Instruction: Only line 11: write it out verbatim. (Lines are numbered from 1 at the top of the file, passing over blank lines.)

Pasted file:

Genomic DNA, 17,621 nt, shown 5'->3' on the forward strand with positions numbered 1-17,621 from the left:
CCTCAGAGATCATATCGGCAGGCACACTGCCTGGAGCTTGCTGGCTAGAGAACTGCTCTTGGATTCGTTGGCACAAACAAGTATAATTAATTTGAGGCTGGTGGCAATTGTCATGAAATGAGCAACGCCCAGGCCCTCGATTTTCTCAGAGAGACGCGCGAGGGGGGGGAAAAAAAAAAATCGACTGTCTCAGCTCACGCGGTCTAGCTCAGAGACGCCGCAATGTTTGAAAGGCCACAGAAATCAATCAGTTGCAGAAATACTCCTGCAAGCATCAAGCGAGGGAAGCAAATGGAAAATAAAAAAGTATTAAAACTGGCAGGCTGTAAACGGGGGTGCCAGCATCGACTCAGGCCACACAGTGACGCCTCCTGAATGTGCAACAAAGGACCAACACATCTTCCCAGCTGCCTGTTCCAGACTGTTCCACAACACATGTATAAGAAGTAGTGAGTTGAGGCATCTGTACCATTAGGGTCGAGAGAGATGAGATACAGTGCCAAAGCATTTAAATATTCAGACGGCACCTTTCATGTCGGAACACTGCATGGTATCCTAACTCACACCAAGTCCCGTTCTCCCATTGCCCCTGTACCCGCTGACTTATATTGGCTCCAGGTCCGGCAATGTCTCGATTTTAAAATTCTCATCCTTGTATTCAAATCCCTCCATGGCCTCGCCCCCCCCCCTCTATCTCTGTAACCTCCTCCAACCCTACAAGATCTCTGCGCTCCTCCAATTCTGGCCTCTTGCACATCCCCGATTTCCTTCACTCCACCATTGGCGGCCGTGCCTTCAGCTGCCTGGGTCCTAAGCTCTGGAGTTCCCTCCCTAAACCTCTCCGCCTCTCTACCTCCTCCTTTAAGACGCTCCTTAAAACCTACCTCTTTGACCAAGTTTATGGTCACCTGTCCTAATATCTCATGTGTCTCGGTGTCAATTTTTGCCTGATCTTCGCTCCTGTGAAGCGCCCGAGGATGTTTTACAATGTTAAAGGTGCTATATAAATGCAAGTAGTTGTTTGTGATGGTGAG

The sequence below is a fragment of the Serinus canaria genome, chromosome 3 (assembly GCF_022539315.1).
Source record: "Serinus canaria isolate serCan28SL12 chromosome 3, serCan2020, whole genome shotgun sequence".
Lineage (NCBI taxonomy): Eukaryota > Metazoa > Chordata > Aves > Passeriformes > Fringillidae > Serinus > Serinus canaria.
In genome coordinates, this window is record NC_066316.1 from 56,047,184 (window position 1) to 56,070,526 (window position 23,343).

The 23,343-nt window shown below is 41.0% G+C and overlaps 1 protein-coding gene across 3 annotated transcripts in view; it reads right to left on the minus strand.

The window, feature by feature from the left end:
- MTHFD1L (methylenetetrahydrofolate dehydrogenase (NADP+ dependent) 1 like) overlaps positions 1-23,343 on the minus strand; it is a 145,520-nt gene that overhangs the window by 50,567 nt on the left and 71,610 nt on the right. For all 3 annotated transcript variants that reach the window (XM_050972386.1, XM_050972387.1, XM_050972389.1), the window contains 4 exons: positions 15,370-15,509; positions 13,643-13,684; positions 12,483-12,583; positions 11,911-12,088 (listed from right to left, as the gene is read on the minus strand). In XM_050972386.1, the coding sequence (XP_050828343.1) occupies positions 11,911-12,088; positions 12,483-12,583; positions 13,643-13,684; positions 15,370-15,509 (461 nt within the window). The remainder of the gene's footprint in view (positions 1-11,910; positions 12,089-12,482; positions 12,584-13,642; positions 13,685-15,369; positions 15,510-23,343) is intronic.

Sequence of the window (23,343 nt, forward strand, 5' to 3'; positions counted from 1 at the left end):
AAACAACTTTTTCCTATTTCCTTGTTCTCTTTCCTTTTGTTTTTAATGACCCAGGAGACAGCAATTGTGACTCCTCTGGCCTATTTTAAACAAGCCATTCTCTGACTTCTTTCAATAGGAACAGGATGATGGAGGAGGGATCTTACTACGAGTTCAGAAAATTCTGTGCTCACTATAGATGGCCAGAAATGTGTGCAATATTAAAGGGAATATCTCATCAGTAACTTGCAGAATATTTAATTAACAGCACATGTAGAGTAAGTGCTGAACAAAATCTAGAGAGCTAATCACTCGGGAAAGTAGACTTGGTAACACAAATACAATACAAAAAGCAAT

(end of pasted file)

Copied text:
AAACAACTTTTTCCTATTTCCTTGTTCTCTTTCCTTTTGTTTTTAATGACCCAGGAGACAGCAATTGTGACTCCTCTGGCCTATTTTAAACAAGCCATTCTCTGACTTCTTTCAATAGGAACAGGATGATGGAGGAGGGATCTTACTACGAGTTCAGAAAATTCTGTGCTCACTATAGATGGCCAGAAATGTGTGCAATATTAAAGGGAATATCTCATCAGTAACTTGCAGAATATTTAATTAACAGCACATGTAGAGTAAGTGCTGAACAAAATCTAGAGAGCTAATCACTCGGGAAAGTAGACTTGGTAACACAAATACAATACAAAAAGCAAT